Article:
Maybe the 1905 formation of the Salton Sea wasn’t the result of engineering incompetence?

Jenny Ross has a fascinating new paper suggesting we reconsider the story we all thought we knew about the formation of the Salton Sea:

It is widely thought that the Salton Sea was created accidentally in 1905-07 because of engineering negligence in the diversion of Colorado River water for agricultural use in California’s Imperial Valley. This is a misconception. Scientific data and historical records establish that formation of the Salton Sea was not accidental. The lake formed during 1905-07 in the same manner that numerous other large Salton Basin lakes did for at least tens of thousands of years from the Late Pleistocene through the late 19th century: as a result of the lower Colorado River’s natural hydrodynamic regime, floodplain morphodynamics, and established avulsion style in combination with changes in streamflow attributable to regional hydroclimate. A large body of scientific and historical evidence indicates the 1905-07 Colorado River flooding into the Salton Basin and the creation of a large lake there would have occurred regardless of man-made modifications to the river’s natural levee and distributary channels. In fact, the flooding would likely have been even worse in the absence of human intervention.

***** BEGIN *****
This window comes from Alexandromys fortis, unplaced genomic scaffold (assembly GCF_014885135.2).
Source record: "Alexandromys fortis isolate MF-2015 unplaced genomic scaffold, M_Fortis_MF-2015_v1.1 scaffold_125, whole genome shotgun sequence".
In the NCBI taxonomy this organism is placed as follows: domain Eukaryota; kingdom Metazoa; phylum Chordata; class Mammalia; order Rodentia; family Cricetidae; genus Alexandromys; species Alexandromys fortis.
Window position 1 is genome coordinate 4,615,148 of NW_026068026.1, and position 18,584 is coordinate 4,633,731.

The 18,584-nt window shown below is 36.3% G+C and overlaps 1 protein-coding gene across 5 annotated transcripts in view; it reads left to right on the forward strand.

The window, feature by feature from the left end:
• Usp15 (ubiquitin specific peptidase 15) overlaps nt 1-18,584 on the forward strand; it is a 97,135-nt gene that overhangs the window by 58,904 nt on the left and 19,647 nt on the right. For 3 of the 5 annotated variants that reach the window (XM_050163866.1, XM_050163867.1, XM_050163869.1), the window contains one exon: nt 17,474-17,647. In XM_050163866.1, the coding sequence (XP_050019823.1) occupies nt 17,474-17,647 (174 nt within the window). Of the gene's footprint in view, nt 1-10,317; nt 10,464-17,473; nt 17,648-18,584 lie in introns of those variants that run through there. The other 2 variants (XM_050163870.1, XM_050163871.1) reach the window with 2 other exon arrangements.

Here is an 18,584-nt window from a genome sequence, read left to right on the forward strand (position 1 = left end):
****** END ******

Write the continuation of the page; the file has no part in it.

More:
I love it when the stuff we thought we knew turns out to maybe be wrong!

One Comment

  1. Tulare Lake was drained by actions taken by humans. There is a c. 1870s geologic map of the State of California with no Salton Sea and a full Tulare Lake. Supposedly the BLM office in Bakersfield has maps of Tulare Lake dating from 1850 to 1880, when it was known as the largest body of freshwater west of the Mississippi River. It all depends upon your baseline, when assigning geomorphic changes reflecting precipitation variability, to human intervention.

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